A range of imaging modalities were used in our cases. All had a TTE as this is the most widely available and versatile modality. TTE provides rapid anatomical and functional information and the classic pedunculated tumour with a stalk attaching it to the atrial septum is occasionally sufficient for diagnosis. Agostini et al. combined positron emission tomography (PET) imaging to demonstrate metabolic activity of the mass, but this has not found widespread clinical use.9
Contrast-enhanced CT characteristically reveals a lobular contour with lower or equivalent signal intensity than myocardium and allows accurate delineation of the point of attachment in some cases, but this becomes increasingly limited as the size of the tumour increases and obliterates the atrium. The detection of calcium or calcification is the domain of CT, which is occasionally helpful in the differential diagnosis of cardiac tumours from mitral annular calcification that can mimic tumour masses.10,11 Some early work suggested that mean CT signal intensity, as per Hounsfield Units (HU), could help differentiate myxomas from thrombus (mean value 44.5 HU for thrombus versus 30.2 HU for myxomas),10 but this has not been assessed in a larger case series.
Advantages of CMR are its unparalleled soft-tissue imaging capabilities and, thus, its ability to tissue characterise by virtue of perfusion, late-enhancement imaging, fat-suppression and T1 and T2 characteristics.2,12 These are summarised in table 1.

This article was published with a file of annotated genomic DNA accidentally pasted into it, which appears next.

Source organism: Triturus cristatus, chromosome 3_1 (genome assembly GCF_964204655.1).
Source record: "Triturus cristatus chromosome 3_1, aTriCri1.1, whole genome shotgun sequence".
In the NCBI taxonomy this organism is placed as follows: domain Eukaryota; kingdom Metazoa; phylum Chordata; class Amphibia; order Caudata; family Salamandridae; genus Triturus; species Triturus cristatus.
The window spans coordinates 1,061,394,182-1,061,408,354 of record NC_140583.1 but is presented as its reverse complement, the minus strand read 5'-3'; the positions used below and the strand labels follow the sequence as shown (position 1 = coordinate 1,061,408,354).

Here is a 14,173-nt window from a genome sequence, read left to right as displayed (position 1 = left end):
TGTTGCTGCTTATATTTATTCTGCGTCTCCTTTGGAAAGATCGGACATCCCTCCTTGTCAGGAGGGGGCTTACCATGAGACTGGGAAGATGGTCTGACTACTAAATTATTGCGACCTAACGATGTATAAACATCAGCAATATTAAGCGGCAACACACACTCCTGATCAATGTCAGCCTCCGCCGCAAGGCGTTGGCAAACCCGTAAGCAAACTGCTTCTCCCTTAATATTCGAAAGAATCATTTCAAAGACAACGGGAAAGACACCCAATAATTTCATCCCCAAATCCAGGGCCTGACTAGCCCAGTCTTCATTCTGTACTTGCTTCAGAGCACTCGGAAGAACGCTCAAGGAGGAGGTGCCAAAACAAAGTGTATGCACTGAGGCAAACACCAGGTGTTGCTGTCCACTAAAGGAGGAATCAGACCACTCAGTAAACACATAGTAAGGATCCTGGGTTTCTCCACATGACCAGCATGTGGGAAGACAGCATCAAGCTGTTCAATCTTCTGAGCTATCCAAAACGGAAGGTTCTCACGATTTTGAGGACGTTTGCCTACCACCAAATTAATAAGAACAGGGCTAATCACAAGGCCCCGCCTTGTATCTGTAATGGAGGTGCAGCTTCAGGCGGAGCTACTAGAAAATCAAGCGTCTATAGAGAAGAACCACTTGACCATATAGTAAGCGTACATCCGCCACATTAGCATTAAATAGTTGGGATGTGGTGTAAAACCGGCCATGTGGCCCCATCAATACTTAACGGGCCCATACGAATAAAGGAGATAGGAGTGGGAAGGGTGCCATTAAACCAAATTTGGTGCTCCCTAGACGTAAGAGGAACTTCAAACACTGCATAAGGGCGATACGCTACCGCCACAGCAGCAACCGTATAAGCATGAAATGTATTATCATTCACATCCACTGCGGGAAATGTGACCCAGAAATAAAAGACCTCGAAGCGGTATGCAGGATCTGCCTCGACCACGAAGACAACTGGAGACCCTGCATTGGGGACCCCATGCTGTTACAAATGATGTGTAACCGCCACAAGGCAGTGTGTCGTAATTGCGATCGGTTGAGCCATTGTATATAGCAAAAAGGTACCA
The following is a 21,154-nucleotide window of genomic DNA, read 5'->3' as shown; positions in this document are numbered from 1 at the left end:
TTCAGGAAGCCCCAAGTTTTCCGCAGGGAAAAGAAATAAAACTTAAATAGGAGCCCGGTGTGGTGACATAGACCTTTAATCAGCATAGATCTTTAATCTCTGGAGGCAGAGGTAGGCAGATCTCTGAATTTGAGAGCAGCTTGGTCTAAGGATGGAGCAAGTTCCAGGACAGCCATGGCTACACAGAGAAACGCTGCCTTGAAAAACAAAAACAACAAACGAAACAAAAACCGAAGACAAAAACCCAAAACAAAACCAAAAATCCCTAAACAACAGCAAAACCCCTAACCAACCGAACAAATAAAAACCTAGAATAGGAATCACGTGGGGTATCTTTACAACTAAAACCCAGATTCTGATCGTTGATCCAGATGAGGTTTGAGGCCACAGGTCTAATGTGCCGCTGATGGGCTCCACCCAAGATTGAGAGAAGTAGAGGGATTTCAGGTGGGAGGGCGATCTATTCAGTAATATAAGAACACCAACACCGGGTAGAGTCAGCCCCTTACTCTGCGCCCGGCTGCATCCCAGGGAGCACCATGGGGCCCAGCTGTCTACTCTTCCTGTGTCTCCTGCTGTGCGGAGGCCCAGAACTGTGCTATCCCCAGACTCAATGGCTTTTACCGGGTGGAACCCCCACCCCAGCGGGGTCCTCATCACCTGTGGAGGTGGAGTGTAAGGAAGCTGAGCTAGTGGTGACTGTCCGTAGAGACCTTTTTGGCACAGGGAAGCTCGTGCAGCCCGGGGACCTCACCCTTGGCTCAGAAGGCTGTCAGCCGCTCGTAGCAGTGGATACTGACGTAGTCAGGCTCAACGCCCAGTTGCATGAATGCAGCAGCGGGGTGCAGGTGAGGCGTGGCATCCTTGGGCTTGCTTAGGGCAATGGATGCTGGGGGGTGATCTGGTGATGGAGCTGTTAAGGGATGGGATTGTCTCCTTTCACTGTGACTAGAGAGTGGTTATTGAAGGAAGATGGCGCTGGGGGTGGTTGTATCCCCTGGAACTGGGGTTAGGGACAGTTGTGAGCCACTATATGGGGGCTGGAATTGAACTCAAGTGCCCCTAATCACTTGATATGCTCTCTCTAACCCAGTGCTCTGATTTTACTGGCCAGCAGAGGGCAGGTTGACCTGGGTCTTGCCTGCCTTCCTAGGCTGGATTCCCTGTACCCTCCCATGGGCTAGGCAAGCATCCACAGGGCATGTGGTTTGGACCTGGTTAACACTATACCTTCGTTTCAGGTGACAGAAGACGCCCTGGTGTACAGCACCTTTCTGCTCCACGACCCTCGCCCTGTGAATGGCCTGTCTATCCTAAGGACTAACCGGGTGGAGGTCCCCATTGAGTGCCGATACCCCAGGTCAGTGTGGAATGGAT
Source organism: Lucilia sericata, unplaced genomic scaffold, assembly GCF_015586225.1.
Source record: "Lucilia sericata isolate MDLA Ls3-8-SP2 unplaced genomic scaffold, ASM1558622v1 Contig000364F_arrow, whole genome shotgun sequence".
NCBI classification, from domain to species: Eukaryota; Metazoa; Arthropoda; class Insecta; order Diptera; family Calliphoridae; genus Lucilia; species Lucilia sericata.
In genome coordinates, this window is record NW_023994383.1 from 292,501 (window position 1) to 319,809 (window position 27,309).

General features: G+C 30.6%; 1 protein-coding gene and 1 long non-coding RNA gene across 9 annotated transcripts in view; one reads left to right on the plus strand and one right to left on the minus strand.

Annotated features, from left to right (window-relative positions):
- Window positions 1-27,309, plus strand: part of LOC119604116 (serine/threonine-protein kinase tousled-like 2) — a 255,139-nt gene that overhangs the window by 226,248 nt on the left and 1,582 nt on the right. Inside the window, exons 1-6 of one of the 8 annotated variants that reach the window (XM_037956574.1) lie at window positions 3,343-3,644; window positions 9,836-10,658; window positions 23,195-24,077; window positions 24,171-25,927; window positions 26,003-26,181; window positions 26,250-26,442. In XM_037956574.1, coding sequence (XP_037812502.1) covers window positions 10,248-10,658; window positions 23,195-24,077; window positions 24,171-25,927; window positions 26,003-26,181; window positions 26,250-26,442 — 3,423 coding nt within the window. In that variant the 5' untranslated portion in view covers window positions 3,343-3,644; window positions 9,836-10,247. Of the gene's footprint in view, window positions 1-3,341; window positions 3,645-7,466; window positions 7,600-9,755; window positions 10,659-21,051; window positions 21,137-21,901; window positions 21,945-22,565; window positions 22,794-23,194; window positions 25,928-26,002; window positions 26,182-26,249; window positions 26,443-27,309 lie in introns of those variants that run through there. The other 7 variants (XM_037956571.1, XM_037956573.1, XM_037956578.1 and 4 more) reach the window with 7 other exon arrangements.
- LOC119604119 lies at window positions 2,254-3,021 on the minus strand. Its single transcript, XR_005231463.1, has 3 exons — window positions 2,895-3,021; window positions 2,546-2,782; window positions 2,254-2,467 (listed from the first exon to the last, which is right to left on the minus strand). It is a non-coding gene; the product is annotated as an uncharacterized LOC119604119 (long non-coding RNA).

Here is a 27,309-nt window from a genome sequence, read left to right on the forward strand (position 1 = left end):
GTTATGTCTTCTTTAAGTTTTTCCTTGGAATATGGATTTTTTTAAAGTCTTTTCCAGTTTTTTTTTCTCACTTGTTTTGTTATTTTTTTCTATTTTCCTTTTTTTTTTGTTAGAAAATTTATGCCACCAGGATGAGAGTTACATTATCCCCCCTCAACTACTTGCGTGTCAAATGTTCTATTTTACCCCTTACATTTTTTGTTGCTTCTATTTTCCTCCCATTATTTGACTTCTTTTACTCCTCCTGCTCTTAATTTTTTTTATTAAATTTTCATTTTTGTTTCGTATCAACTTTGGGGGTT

Due to slice selectivity and reproducibility, first-pass perfusion is more reliably assessed on CMR than echocardiography. In fact, myocardial contrast echocardiography (MCE) can create false-positive results by virtue of the blood pool projecting onto the structure being interrogated (i.e. in front of the mass), giving the erroneous appearance of perfusion of the mass on a two-dimensional image. First-pass perfusion with CMR, if planned meticulously, avoids this problem.
Disadvantages of CMR and CT are the decline in image quality in the setting of frequent ectopic beats and irregular rhythms. Small, mobile, pedunculated myxomas can occasionally be overlooked during steady-state free precession imaging due to their alternating position throughout the cardiac cycle.15-17
From a practical point of view, it is possibly fair to say that the better image quality afforded by CMR imaging of larger cardiac masses outweigh the theoretical advantage, in terms of better temporal and spatial resolution, provided by TTE, in aiding the diagnosis. Morphological appearance and adherence to anatomical boarders are clinically more useful and reproducible features than signal intensity on T1 and T2 weighting. This is likely due to the histological overlap and non-uniformity of myxomas and malignant intra-cardiac space-occupying lesions.18
The above cases illustrate that myxomas display a broad spectrum of presenting clinical signs and symptoms, and a variety of imaging and histological findings. It is for this reason that a multi-modality imaging approach may be justified in selected cases.
While information obtained from such investigations will inform about the need, urgency and possible success of (complete) surgical removal, the ultimate diagnosis, however, must remain a histological one.